‘Transformative change’: Wind-generated electricity starting to outpace coal in Alberta

Marking a significant shift in Alberta energy history, wind generation provided more power to the province’s energy grid than coal several times this week.

According to data from the Alberta Energy System Operator (AESO), wind generation units contributed more energy to the grid than coal at times for several days. On Friday afternoon, wind farms contributed more than 1,700 megawatts of power to the grid, compared to around 1,260 megawatts from coal stations.

“The grid is going through a period of transformative change when we look at the generation fleet, specifically as it relates to the coal assets in the province,” Mike Deising, AESO spokesperson, told CTV News in an interview.

The shift in electricity generation comes as more coal plants come offline in Alberta, or transition to natural gas generation, including the last of TransAlta’s units at the Keephills Plant west of Edmonton.

Only three coal generation stations remain online in the province, at the Genesee plant southwest of Edmonton. Less available coal power, means renewable energy like wind and solar make up a greater portion of the grid.

EVOLUTION OF THE GRID

“Our grid is changing, and it’s evolving,” Deising said, adding that more units have converted to natural gas and companies are making significant investments into solar and wind energy.

For energy analyst Kevin Birn with IHS Markit, that trend is only going to continue.

“What we’ve seen for the last 24 to 36 months is a dramatic acceleration in ambition, policy, and projects globally around cleaner forms of energy or lower carbon forms of energy,” Birn said.

Birn, who is also chief analyst of Canadian Oil Markets, added that not only has the public appetite for cleaner energy helped fuel the shift, but technological advancements have made renewables like wind and solar more cost-efficient.

“Alberta was traditionally heavily coal-reliant,” he said. “(Now) western Canada has quite a diverse energy base.”

LESS CARBON-INTENSIVE

According to Birn, the shift in energy production marks a significant reduction in carbon emissions.

Ten years ago, IHS Markit estimates that Alberta’s grid contributed about 900 kilograms of carbon dioxide equivalent per megawatt-hour of energy generation.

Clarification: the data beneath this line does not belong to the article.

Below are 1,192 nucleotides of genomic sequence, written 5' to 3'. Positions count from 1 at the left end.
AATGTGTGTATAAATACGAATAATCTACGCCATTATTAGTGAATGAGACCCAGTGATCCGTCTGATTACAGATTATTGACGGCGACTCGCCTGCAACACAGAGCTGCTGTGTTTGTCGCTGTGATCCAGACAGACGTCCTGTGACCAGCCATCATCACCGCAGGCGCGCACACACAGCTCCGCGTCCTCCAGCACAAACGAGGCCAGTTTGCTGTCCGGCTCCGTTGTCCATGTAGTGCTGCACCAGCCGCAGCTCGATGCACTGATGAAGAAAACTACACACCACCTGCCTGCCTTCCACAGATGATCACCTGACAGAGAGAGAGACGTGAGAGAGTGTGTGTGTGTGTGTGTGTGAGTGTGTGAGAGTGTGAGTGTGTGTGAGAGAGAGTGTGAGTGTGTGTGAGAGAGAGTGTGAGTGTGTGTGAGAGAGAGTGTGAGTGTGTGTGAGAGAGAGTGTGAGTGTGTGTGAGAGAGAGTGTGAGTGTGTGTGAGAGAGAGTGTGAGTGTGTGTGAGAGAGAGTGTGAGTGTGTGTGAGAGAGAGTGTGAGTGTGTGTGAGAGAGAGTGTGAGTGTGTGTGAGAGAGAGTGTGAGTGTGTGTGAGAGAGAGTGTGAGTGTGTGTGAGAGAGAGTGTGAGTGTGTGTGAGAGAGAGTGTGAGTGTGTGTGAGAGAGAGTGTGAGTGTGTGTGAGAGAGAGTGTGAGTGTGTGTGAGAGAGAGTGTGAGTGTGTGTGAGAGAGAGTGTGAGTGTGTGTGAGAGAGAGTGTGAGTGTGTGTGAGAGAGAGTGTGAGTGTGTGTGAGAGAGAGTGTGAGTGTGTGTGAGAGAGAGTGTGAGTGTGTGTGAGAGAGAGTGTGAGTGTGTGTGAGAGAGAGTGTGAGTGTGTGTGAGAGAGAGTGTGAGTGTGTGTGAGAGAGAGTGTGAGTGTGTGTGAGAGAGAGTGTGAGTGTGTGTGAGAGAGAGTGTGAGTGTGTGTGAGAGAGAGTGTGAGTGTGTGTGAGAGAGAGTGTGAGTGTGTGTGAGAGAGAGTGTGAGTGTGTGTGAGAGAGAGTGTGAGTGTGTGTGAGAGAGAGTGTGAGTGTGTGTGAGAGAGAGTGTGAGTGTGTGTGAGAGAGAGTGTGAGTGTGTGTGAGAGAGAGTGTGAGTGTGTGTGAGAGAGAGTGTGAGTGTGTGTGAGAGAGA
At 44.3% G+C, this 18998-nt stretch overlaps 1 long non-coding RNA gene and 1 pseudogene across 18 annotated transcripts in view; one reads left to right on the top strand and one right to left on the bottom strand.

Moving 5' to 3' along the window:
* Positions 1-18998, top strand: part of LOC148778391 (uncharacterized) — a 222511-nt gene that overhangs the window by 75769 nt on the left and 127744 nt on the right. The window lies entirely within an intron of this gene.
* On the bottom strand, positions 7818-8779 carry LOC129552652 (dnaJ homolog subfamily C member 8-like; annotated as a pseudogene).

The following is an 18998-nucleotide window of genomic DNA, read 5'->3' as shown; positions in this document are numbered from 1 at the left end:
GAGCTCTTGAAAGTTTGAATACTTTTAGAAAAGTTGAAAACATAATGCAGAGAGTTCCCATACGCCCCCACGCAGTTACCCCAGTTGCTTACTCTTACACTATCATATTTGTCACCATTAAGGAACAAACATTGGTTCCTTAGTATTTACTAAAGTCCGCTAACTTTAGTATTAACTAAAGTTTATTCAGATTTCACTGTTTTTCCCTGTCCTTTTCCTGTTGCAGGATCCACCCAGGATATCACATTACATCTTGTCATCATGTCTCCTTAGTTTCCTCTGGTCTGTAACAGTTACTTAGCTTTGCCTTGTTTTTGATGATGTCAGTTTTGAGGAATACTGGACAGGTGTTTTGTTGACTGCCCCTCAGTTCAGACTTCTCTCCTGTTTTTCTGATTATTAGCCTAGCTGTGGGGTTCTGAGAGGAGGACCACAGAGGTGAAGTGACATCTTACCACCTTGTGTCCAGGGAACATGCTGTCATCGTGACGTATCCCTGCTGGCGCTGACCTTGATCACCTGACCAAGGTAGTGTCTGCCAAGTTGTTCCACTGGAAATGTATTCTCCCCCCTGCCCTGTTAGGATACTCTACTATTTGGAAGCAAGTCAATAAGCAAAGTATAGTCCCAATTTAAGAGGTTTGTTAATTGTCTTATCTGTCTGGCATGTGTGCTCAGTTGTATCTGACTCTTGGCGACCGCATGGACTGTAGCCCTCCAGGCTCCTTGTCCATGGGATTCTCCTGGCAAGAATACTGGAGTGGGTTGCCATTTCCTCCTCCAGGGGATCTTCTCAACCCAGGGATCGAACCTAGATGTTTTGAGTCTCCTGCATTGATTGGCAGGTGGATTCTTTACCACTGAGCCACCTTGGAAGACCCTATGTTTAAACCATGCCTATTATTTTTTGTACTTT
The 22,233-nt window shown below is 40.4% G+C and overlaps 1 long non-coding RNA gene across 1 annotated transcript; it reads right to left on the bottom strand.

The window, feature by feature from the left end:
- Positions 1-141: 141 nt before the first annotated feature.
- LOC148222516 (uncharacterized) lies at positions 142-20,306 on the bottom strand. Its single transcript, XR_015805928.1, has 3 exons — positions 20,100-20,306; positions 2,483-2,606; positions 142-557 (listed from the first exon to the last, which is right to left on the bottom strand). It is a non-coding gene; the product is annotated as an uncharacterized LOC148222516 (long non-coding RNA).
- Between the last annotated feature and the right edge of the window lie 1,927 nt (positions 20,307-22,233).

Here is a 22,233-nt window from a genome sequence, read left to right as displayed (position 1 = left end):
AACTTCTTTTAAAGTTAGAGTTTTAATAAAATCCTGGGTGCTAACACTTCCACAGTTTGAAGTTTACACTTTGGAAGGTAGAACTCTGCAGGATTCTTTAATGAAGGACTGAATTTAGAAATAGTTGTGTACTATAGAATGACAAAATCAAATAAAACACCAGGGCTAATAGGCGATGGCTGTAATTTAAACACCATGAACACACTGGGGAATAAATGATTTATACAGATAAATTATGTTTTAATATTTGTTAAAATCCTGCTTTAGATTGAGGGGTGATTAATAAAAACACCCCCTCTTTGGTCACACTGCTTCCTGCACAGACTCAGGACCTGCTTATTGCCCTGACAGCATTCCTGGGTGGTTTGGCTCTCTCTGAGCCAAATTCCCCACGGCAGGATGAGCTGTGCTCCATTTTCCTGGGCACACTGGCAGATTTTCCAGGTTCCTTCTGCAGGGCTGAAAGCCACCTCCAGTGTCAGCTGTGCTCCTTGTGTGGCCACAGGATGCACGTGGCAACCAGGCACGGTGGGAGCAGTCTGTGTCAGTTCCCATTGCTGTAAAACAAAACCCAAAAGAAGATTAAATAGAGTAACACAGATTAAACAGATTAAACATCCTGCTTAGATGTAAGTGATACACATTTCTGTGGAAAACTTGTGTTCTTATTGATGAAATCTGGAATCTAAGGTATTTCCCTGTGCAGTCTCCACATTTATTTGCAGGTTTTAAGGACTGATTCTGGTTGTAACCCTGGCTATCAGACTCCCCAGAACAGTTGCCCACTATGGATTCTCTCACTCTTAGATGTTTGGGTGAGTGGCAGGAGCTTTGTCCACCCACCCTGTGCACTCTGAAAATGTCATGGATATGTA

“That (figure is) really representing the dominance and role of coal in that grid,” Birn said.

Current estimates show that figure is closer to 600 kilograms of CO2 equivalent.

“That means the power you and I are using is less carbon-intensive,” Birn said, adding that figure will continue to fall over the next couple of years.

RENEWABLES HERE TO STAY

While many debate whether Alberta’s energy is getting clean enough fast enough, Birn believes change is coming.

“It’s been a half-decade of incredible price volatility in the oil market which had really dominated this sector and region,” the analyst said.

“When I think of the future, I see the power sector building on large-scale renewables, which means decarbonization, and that provides an opportunity for those tech companies looking for clean energy places to land facilities.”

Coal and natural gas are considered baseline assets by the AESO, where generation capacity does not shift dramatically. Renewables Alberta currently relies on can provide varying rates of electricity.

“Wind is a variable resource. It will generate when the wind is blowing, and it obviously won’t when the wind is not,” Deising said. “Wind and solar can ramp quickly, but they can drop off quite quickly, and we have to be prepared.

“We factor that into our daily planning and assessments,” he added. “We follow those trends and know where the renewables are going to show up on the system, how many renewables are going to show up.”

Deising says one wind plant in Alberta currently has an energy storage capacity to preserve renewably generated electricity. As the technology becomes more affordable, he expects more plants to follow suit.

“As a system operator, our job is to make sure as (the grid) is evolving we can continue to provide reliable power to Albertans at every moment every day,” Deising said. “We just have to watch the system more carefully.” 

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